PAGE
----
Tiger Woods won The Players yesterday for his 4th win of the season and 78th of his career in his 300th start. He was aided by Sergio Garcia dropping two balls in the water on the famed island green 17th when he was tied for the lead with Woods. In fairness to Sergio, a small flock of geese were flying overhead and distracted him. Sergio's unfortunate turn of events let Tiger off the hook somewhat. Woods temporarily blew a 3 shot lead, aided by his own drive into the water on the Par 4 14th.
Woods would bogey the hole, but not before NBC golf analyst Johnny Miller tried to stir up another national controversy with Woods' drop. Of course, Tiger Woods held the nation captive earlier this year with a drop on the 15th at Augusta in the 2nd Round that resulted in a 2 stroke penalty and not disqualification. Miller speculated that Woods had again improperly dropped by placing his ball much further up the fairway than where his ball must have crossed the hazard. Miller delivered this overly dramatic line on the broadcast and was immediately shot down by on-course reporter Mark Rolfing.
"That Tiger drop was really, really borderline. I can't live with myself without saying that" -Johnny Miller on drop after water ball on 14.
— Stephanie Wei (@StephanieWei) May 12, 2013
Had Miller let the moment pass, does anyone really think he would be haunted well into the later years of his life, sitting in a rocking chair, mumbling to himself about that one "borderline" drop Tiger Woods took that went totally unnoticed by the rest of the golfing world? Doubtful. The last thing golf needs is another DropGate saga and Miller was one step away from reading out the NBC hotline number on-air to invite rules violation tips. It was a complete non-story with everyone in and following Woods' group seeing no issue and the PGA Tour releasing a statement that there was nothing to see here, with no penalty even at stake.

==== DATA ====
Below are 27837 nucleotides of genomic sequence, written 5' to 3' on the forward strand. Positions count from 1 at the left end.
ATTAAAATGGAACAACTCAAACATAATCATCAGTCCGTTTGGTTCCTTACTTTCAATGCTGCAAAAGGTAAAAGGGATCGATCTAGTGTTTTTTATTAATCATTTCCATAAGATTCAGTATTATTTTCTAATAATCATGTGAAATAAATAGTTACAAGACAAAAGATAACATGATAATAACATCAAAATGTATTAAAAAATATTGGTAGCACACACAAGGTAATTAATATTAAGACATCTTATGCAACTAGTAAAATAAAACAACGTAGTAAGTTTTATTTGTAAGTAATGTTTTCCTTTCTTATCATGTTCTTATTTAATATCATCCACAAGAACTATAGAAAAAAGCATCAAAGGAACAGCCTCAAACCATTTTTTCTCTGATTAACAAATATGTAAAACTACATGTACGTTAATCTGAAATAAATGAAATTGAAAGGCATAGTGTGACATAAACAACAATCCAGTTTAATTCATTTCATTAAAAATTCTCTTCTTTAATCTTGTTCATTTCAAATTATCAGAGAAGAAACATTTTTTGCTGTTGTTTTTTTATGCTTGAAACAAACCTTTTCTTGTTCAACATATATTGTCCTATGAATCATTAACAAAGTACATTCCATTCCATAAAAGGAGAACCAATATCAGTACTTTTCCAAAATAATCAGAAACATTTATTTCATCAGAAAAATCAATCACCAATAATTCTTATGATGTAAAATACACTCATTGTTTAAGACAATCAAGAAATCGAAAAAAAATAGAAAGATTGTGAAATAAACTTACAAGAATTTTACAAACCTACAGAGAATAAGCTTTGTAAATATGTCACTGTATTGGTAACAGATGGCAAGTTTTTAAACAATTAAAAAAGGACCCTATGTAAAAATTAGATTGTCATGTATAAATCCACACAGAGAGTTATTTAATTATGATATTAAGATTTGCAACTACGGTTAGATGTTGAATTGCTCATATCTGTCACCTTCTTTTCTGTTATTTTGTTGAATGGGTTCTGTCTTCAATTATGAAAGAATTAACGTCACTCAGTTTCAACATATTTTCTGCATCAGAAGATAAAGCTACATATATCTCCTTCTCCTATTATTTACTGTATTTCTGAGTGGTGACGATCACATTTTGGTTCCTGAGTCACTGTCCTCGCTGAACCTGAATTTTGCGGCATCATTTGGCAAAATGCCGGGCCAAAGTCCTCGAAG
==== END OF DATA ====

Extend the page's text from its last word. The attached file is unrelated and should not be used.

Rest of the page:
Johnny Miller is a polarizing analyst in the golf world. Some will tell you he's the best analyst in the sport by far because of his willingness to call out everyone. Others will say his negativity and constant criticism of players ruins broadcasts. Miller's presence often dominates the NBC coverage – count how many times one of the hole announcers or on-course reporters will preface their commentary with "John" or "Johnny" as second nature.
Yes, sometimes Miller's criticism and tendency to overstate things go too far as they did on Sunday when he tried to fabricate a controversy out of the Jacksonville air. But Miller is worth defending in this case, too. I'd much rather have an analyst whose nature is to be skeptical and questioning than one who is there to do little more than applaud every step and every decision and every shot. The wide majority of the golf media wholeheartedly cheers and supports every move Tiger Woods makes on a golf course. Who could blame them, Woods means more to his sport and its popularity than any athlete that has ever existed. Woods has notoriously been icy with particular on-air personnel when they say something he doesn't agree with.
Johnny Miller simply doesn't care about any of that because he hates everything as an announcer. In a golf media that's full of people who walk on eggshells, specifically around Tiger Woods, that's a net positive.